2012 underlined the Caucasus and Central Asia region’s volatility in the face of natural and man-made disasters. There was a rise in recurring natural disasters across the South Caucasus and Central Asia, in particular in the region’s most vulnerable countries – Kyrgyzstan and Tajikistan. Both countries experienced a record number of small- to medium-scale natural disasters, which often affected the same settlements several times. Other countries in the region also suffered losses from common disasters such as earthquakes, hail storms and flash floods.
Deepening food insecurity affected over 1.3 million people in Kyrgyzstan and up to 2 million in Tajikistan. There was political instability in Georgia and Kyrgyzstan, civil war in Syria caused refugees to seek shelter in Armenia (6,000 ethnic Armenians), tensions over Nagorno-Karabakh between Armenia and Azerbaijan continued, tensions over natural resource use (gas, water) between Uzbekistan and Tajikistan deepened, and there were cross-border disputes in the Fergana Valley.
In December, a cold snap in Kyrgyzstan coincided with a sizable reduction of gas supply from Kazakhstan. This short crisis revealed the vulnerability of the country’s energy situation and lack of municipal capacity to protect the most vulnerable population groups (homeless people, internal migrants, elderly and orphans).
ROCCA, with National Disaster Response Advisers (NDRA) in Kyrgyzstan and Tajikistan, monitored and quickly responded to natural disasters (for example: earthquake in Rasht valley in Tajikistan and flash floods in Kyrgyzstan), raising awareness among key humanitarian partners of developments and OCHA’s readiness to respond.In the Caucuses region OCHA undertook missions to inform partners of OCHA’s expanded coverage and support, worked with key IM stakeholders to promote data sharing and standards, and conducted inter-agency contingency planning (IACP) and crisis communications workshops. In Central Asian countries, OCHA worked to enhance preparedness at national level, updating IACPs in all five countries, with three of them also addressing joint advocacy and communications in crises.
In Kyrgyzstan, ROCCA revamped the DRCU – a local disaster response mechanism for small- to medium-scale disasters – by ensuring buy-in from all members and securing financial support through a pooled fund. The DRCU is now the key partner for the government in emergency preparedness and response. It has also become an emergency information hub, producing weekly bulletins and monthly risk monitoring updates. Towards the end of 2012, ROCCA started a similar process aimed at reviewing and improving Tajikistan’s Rapid Emergency Assessment and Coordination Team (REACT). Through its NDRA in Tajikistan,ROCCA supports REACT missions and activities, and builds partnerships with local humanitarian partners.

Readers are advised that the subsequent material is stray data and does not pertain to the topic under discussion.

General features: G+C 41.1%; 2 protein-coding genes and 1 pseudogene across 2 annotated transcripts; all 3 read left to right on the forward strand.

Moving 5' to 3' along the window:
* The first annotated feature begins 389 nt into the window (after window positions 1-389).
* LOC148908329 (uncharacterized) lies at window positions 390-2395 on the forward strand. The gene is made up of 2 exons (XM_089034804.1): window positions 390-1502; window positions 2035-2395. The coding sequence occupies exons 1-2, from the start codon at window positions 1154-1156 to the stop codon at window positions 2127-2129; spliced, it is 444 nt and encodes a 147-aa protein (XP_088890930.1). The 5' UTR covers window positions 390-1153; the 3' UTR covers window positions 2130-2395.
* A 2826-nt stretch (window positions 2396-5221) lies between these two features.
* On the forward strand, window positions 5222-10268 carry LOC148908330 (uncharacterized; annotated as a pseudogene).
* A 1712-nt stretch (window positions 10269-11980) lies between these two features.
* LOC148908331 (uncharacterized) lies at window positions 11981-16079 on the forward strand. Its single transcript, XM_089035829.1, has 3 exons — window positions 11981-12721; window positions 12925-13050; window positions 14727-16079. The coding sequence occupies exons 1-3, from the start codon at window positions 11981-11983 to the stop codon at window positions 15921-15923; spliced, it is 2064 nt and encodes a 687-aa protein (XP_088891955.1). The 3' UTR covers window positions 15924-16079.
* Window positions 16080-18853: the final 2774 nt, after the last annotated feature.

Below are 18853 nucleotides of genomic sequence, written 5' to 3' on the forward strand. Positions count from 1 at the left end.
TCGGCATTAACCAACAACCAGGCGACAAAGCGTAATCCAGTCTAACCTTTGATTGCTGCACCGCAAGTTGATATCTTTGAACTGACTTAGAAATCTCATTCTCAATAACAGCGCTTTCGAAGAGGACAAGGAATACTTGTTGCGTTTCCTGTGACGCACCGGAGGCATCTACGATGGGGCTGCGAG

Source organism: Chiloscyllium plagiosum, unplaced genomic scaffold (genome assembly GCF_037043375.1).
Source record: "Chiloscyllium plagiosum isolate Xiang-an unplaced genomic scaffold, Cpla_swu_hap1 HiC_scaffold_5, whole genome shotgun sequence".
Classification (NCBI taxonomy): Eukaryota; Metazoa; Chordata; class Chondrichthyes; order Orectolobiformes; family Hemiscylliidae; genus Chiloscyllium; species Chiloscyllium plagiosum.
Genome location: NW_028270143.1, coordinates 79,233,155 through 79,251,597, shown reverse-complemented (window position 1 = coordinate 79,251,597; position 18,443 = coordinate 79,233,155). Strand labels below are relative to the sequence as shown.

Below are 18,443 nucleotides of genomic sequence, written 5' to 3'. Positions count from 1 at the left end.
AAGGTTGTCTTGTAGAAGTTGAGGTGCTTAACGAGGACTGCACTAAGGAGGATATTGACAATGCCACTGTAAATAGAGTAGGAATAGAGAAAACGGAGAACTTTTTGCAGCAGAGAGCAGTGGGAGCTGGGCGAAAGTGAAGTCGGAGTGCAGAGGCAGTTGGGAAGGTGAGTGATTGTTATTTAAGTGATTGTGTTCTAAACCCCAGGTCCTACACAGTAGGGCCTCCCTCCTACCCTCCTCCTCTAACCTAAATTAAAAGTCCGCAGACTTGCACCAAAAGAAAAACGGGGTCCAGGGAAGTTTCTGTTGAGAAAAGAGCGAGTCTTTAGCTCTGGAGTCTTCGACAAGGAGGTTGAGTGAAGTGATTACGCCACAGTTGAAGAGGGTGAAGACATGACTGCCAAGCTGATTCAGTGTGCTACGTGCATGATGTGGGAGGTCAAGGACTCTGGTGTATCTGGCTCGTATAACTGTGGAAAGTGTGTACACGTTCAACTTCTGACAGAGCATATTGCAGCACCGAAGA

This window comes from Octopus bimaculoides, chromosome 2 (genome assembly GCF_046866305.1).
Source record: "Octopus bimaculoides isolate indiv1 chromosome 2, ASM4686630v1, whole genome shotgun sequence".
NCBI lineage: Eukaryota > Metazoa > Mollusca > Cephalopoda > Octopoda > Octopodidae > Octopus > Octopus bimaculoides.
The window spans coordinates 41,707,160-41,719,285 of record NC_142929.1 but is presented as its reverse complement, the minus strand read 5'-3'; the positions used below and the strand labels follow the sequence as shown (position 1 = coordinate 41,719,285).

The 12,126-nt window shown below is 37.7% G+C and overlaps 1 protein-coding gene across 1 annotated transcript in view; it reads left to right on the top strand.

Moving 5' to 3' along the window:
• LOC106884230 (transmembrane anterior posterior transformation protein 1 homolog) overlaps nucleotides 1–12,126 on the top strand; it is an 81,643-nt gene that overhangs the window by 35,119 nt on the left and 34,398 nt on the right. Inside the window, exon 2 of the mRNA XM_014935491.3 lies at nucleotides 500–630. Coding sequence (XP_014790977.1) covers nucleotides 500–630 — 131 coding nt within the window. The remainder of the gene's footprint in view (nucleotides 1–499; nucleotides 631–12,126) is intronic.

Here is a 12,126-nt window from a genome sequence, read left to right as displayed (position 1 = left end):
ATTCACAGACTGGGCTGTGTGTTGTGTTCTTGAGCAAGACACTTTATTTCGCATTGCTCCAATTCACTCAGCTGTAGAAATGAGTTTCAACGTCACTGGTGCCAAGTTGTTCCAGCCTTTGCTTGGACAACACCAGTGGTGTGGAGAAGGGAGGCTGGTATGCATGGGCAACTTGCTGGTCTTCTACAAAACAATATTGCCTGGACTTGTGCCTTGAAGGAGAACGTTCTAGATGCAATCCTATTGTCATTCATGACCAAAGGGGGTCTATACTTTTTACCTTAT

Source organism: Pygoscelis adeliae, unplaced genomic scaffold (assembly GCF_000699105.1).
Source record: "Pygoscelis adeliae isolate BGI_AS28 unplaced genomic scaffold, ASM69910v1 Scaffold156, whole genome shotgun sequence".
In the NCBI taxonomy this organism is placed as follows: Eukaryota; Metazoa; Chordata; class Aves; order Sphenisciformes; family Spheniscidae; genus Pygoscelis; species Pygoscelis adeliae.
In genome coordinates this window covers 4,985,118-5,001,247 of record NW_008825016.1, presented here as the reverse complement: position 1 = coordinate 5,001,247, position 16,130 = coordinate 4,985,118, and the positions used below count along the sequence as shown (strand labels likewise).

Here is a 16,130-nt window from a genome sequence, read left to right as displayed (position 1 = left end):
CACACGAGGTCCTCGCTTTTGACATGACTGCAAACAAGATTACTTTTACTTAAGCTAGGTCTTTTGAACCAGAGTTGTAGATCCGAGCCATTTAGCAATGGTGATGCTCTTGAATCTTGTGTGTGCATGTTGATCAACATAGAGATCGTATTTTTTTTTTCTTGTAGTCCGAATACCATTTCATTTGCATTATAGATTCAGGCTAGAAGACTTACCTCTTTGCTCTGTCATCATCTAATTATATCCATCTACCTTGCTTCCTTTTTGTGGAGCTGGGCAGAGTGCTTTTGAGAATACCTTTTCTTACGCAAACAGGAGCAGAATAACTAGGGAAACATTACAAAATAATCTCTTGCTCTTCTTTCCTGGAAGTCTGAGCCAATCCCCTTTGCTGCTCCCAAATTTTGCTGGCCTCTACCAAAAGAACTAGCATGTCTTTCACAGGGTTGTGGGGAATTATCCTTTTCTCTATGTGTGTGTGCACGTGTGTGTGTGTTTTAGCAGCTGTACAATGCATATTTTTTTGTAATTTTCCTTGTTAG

Regionally, ROCCA established a Regional Inter-Agency Standing Committee Task Force for common planning and implementation of disaster preparedness, response and risk reduction initiatives. The OCHA-chairedtask force developed and agreed on a terms of reference, early warning report template, and a joint work plan that was put together at the fourth Central Asia Regional Risk Assessment Conference.
OCHA also organized a regional IM workshop to promote data sharing and common data standards at the regional level. The workshop and a number of targeted IM missions resulted in improved information sharing to support common situationanalyses in emergencies. ROCCA acquired and processed official population statistics for the majority of countries in the region and finalized Common Operational Data sets for Kyrgyzstan and Tajikistan. Reference and elevation maps for all countries in the region were produced, and district maps for Kyrgyzstan and Tajikistan were finalized.